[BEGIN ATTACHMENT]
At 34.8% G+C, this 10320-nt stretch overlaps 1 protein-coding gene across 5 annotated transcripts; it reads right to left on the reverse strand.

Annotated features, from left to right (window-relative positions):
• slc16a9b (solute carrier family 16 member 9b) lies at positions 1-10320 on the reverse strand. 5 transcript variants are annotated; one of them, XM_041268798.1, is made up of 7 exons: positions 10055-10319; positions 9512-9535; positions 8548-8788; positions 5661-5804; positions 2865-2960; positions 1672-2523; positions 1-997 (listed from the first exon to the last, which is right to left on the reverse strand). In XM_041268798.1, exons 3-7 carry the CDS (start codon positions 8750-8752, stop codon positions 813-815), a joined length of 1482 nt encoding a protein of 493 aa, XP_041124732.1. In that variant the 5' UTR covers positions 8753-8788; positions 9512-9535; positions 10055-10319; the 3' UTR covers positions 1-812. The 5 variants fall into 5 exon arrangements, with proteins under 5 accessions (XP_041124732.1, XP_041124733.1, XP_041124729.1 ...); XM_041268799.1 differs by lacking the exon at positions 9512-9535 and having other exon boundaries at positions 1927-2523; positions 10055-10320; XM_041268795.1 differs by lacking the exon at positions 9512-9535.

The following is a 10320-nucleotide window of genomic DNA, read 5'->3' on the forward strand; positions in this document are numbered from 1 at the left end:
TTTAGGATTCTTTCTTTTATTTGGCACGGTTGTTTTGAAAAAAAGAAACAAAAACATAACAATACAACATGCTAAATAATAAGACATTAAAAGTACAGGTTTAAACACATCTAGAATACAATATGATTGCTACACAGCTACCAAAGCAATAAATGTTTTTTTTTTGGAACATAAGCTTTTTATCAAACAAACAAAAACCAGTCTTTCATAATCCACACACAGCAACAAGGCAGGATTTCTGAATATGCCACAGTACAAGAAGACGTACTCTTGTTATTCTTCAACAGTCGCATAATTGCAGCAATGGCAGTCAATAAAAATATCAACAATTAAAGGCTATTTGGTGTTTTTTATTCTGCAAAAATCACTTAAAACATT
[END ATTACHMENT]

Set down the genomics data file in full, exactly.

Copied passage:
At 34.8% G+C, this 10320-nt stretch overlaps 1 protein-coding gene across 5 annotated transcripts; it reads right to left on the reverse strand.

Annotated features, from left to right (window-relative positions):
• slc16a9b (solute carrier family 16 member 9b) lies at positions 1-10320 on the reverse strand. 5 transcript variants are annotated; one of them, XM_041268798.1, is made up of 7 exons: positions 10055-10319; positions 9512-9535; positions 8548-8788; positions 5661-5804; positions 2865-2960; positions 1672-2523; positions 1-997 (listed from the first exon to the last, which is right to left on the reverse strand). In XM_041268798.1, exons 3-7 carry the CDS (start codon positions 8750-8752, stop codon positions 813-815), a joined length of 1482 nt encoding a protein of 493 aa, XP_041124732.1. In that variant the 5' UTR covers positions 8753-8788; positions 9512-9535; positions 10055-10319; the 3' UTR covers positions 1-812. The 5 variants fall into 5 exon arrangements, with proteins under 5 accessions (XP_041124732.1, XP_041124733.1, XP_041124729.1 ...); XM_041268799.1 differs by lacking the exon at positions 9512-9535 and having other exon boundaries at positions 1927-2523; positions 10055-10320; XM_041268795.1 differs by lacking the exon at positions 9512-9535.

The following is a 10320-nucleotide window of genomic DNA, read 5'->3' on the forward strand; positions in this document are numbered from 1 at the left end:
TTTAGGATTCTTTCTTTTATTTGGCACGGTTGTTTTGAAAAAAAGAAACAAAAACATAACAATACAACATGCTAAATAATAAGACATTAAAAGTACAGGTTTAAACACATCTAGAATACAATATGATTGCTACACAGCTACCAAAGCAATAAATGTTTTTTTTTTGGAACATAAGCTTTTTATCAAACAAACAAAAACCAGTCTTTCATAATCCACACACAGCAACAAGGCAGGATTTCTGAATATGCCACAGTACAAGAAGACGTACTCTTGTTATTCTTCAACAGTCGCATAATTGCAGCAATGGCAGTCAATAAAAATATCAACAATTAAAGGCTATTTGGTGTTTTTTATTCTGCAAAAATCACTTAAAACATT